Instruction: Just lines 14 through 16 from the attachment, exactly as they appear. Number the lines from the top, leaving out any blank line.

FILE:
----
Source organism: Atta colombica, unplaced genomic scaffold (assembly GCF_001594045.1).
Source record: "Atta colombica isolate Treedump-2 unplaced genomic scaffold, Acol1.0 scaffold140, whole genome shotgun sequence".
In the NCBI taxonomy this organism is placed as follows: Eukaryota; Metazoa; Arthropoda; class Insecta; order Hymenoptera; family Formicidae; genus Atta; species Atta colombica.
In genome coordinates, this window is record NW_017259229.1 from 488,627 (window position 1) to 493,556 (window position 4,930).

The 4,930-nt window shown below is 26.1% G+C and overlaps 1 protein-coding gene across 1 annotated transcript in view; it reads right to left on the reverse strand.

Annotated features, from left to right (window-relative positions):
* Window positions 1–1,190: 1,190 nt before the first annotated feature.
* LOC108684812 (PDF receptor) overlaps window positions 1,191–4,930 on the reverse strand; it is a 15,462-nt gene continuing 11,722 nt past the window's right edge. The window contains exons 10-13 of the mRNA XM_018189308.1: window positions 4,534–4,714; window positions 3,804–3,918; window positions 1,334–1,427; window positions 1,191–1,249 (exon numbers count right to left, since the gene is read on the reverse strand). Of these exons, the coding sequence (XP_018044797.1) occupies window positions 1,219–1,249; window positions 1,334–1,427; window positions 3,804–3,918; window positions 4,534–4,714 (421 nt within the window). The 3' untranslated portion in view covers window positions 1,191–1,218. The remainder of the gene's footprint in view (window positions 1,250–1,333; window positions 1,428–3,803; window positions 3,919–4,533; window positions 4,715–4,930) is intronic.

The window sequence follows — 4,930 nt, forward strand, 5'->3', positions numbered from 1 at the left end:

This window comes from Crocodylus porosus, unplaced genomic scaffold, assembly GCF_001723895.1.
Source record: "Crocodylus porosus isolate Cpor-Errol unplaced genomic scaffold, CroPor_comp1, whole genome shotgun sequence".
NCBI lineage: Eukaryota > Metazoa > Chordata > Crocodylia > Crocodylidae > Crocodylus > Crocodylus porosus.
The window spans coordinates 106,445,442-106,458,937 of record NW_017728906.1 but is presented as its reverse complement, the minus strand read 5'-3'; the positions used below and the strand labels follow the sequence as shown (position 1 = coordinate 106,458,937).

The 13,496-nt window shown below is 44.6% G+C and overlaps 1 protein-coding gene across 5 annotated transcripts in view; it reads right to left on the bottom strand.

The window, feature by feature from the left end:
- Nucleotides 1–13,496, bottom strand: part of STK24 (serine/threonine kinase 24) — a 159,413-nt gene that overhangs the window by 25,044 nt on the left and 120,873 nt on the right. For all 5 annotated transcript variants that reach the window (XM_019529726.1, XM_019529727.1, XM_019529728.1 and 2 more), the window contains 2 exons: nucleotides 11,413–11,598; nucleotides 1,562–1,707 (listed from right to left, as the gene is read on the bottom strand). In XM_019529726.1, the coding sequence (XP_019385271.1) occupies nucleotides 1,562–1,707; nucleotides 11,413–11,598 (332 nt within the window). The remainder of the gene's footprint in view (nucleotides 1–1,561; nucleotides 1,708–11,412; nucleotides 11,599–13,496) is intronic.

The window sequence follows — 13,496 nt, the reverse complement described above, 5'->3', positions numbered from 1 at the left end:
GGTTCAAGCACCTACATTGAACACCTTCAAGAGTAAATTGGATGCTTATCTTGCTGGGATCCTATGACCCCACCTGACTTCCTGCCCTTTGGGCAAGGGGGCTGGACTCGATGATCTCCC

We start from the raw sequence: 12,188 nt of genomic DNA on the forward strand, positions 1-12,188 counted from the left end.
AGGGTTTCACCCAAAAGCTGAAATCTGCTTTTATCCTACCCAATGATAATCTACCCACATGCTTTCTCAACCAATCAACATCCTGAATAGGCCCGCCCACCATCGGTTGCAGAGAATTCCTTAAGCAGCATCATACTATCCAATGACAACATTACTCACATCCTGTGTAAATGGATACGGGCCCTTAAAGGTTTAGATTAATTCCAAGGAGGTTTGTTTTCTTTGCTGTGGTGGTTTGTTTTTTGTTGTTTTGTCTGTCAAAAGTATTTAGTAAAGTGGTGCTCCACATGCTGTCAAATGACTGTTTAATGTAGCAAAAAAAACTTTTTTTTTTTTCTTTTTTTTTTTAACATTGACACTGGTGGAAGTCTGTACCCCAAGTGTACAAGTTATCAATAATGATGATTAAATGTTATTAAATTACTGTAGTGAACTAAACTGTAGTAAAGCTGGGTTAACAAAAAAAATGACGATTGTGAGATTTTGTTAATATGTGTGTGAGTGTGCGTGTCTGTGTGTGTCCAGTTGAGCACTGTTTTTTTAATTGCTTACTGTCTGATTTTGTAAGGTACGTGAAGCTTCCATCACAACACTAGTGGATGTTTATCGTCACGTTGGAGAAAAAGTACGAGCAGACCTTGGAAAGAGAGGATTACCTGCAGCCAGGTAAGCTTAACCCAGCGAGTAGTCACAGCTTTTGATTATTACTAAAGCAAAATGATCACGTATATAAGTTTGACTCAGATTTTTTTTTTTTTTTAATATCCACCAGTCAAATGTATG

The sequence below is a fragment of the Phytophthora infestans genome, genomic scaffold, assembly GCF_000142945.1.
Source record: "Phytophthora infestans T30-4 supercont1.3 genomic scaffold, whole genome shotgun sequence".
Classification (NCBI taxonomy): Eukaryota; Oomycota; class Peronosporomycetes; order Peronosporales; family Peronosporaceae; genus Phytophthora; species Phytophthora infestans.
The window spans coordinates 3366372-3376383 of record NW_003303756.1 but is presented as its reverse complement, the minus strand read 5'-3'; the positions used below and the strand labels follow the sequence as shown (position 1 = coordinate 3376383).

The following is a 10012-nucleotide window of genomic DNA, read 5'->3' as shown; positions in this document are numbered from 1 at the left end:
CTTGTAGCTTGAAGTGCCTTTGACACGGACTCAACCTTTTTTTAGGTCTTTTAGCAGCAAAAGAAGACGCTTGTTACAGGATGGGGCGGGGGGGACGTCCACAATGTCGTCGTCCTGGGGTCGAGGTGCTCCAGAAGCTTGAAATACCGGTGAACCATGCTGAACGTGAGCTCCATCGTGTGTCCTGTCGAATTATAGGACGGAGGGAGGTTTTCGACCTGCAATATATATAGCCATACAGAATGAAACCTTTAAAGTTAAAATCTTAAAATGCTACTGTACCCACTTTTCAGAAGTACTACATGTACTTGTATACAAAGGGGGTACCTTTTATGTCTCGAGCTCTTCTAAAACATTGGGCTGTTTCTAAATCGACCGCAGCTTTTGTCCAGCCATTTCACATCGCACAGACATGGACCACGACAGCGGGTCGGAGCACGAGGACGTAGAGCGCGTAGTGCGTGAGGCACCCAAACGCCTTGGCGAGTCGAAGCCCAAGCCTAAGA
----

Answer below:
The 13,496-nt window shown below is 44.6% G+C and overlaps 1 protein-coding gene across 5 annotated transcripts in view; it reads right to left on the bottom strand.

The window, feature by feature from the left end:
- Nucleotides 1–13,496, bottom strand: part of STK24 (serine/threonine kinase 24) — a 159,413-nt gene that overhangs the window by 25,044 nt on the left and 120,873 nt on the right. For all 5 annotated transcript variants that reach the window (XM_019529726.1, XM_019529727.1, XM_019529728.1 and 2 more), the window contains 2 exons: nucleotides 11,413–11,598; nucleotides 1,562–1,707 (listed from right to left, as the gene is read on the bottom strand). In XM_019529726.1, the coding sequence (XP_019385271.1) occupies nucleotides 1,562–1,707; nucleotides 11,413–11,598 (332 nt within the window). The remainder of the gene's footprint in view (nucleotides 1–1,561; nucleotides 1,708–11,412; nucleotides 11,599–13,496) is intronic.